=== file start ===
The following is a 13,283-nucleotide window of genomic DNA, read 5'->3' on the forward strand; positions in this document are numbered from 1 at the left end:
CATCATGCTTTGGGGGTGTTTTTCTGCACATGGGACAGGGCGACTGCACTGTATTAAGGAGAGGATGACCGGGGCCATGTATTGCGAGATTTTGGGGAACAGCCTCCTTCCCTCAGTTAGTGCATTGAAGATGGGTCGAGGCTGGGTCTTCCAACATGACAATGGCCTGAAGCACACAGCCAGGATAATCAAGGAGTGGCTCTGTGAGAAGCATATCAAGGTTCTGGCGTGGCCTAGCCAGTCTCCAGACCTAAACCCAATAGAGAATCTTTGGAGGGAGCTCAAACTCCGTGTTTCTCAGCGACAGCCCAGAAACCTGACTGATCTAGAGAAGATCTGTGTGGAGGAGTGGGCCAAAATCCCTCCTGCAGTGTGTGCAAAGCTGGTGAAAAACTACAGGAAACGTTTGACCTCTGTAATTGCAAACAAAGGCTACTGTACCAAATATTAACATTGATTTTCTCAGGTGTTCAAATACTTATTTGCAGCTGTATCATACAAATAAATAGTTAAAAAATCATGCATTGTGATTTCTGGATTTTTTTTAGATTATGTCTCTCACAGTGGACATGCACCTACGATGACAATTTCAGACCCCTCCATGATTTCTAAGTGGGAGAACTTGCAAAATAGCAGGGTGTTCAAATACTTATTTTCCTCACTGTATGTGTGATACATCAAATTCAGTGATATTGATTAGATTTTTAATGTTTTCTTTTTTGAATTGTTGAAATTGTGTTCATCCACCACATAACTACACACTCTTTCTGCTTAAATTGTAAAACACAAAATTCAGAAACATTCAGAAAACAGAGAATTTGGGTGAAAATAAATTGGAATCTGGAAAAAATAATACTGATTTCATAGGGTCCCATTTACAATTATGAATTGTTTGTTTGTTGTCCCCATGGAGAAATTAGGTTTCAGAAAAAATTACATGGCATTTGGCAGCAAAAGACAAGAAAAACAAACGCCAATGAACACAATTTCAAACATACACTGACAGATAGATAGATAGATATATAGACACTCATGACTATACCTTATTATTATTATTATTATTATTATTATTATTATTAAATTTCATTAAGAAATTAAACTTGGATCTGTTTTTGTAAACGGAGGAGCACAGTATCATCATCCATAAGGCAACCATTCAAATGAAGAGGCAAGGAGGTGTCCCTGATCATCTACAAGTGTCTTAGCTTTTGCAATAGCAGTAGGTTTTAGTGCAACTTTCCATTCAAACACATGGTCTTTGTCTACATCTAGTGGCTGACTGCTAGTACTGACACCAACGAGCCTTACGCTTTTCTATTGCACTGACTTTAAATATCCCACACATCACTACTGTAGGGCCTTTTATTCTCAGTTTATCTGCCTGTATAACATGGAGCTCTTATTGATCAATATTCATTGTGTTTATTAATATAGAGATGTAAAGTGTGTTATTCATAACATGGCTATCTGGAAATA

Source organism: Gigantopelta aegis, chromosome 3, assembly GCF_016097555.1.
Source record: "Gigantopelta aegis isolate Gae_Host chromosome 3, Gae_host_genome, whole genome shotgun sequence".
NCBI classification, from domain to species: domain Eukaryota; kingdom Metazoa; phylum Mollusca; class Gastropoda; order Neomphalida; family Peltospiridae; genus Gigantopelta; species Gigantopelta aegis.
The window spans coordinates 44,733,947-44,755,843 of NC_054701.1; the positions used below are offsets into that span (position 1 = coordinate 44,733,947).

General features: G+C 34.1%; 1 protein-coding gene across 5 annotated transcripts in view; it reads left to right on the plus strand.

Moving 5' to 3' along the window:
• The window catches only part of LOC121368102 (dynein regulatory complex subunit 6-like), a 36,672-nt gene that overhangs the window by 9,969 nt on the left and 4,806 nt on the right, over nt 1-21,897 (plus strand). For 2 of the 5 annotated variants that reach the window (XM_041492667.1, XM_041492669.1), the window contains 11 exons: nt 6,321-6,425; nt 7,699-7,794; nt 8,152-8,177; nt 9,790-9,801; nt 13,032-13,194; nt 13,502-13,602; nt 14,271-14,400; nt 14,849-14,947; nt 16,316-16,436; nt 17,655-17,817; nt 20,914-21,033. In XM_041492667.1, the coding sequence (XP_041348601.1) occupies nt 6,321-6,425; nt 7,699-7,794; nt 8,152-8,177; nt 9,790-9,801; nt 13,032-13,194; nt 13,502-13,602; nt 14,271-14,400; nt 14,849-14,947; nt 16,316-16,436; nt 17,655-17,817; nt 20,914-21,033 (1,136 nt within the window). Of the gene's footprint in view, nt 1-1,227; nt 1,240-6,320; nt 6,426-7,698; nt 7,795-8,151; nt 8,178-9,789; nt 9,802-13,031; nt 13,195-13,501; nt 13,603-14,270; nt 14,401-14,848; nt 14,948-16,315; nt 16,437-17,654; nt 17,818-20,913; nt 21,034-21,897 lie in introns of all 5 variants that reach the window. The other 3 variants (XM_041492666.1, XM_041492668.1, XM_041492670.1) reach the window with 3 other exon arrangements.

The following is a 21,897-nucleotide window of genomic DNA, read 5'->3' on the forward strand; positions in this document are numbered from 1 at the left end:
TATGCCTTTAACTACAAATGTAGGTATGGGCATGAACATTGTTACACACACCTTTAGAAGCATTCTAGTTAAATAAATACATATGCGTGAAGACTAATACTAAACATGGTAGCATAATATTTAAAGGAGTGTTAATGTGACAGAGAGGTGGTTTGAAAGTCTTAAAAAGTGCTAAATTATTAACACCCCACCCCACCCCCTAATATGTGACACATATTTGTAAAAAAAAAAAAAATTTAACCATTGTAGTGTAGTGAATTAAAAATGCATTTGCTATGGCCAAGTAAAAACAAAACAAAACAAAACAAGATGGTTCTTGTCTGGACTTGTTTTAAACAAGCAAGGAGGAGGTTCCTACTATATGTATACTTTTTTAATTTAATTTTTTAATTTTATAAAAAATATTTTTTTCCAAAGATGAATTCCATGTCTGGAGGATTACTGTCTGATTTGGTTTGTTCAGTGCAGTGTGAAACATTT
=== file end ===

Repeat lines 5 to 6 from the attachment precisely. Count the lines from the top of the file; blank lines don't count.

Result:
NCBI classification, from domain to species: domain Eukaryota; kingdom Metazoa; phylum Mollusca; class Gastropoda; order Neomphalida; family Peltospiridae; genus Gigantopelta; species Gigantopelta aegis.
The window spans coordinates 44,733,947-44,755,843 of NC_054701.1; the positions used below are offsets into that span (position 1 = coordinate 44,733,947).